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Nerdy Derby: What Do People Google During Derby Week?

2013 Derby shot via Wikimedia Commons
Steve Ryan/WIkimediaCommons
Kentucky Derby

When hundreds of thousands of people descend on Louisville for the Kentucky Derby, you can bet what they might be searching for while in town: good bourbon, good food, a good party or two, of course.

And that got us thinking: During Derby week, what do people search for online?

To answer our question, we turned to Google's search term analyzer, Google Trends.

Any time you search for something in Google, information about your search is being recorded. Google records things like your location and what you searched for before and after your current search. Then, it takes all that data and provides over-time and location-based reports.

Because we are currently in the middle of Derby week and data for 2017 isn't yet available, we looked at Derby week searches from last year.

During Derby week 2016, we looked at:

1. What were people within Louisville searching for?
2. What were people around the country searching for in relation to Louisville and Derby?

A lot of what we found was expected: Googlers wanted to know what time Derby started, who the jockeys and the horses were, and what the weather was going to be like.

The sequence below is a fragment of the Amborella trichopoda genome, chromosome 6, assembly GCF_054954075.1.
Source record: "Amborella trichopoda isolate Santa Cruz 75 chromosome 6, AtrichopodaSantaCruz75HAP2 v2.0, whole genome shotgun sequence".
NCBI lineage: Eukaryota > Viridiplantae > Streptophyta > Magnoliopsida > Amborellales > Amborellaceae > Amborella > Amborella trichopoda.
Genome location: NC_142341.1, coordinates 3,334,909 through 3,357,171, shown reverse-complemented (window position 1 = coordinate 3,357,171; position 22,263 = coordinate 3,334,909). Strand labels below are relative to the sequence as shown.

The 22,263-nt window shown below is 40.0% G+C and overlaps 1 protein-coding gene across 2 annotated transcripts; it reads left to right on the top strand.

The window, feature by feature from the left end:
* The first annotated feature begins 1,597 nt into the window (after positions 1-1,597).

But some of the searches were a bit puzzling. Take a look:

Around the country, when people searched Derby-related terms, they mostly wanted to know specifics about the actual race — what time it begins, how to stream the broadcast, how to bet online, and so on. But, as you see below, there were some topics that stood out:

For the rest of the country, Derby is one day. But in Louisville, Derby is a week-long event:

  • Searches from Louisville remain higher in the week preceding Derby than they do from the United States as a whole.
  • While interest reaches a peak the day before Derby for both groups, the interest from Louisville really ramps up two days before Derby. #Thurby

And finally, here's a look at interest in the Kentucky Derby by state:

  • Most Derby searches came from Kentucky
  • Delaware, Rhode Island, Ohio, Connecticut, North Dakota, Maine, Indiana, New Hampshire, Illinois, Pennsylvania, Massachusetts, Vermont, Nebraska, New Jersey, Wisconsin, Nevada perform the next-highest volume of Derby searches
  • Alaska, Idaho, Washington, California, Utah, Kansas, Hawaii and Oregon searched for Derby the least out of all the states

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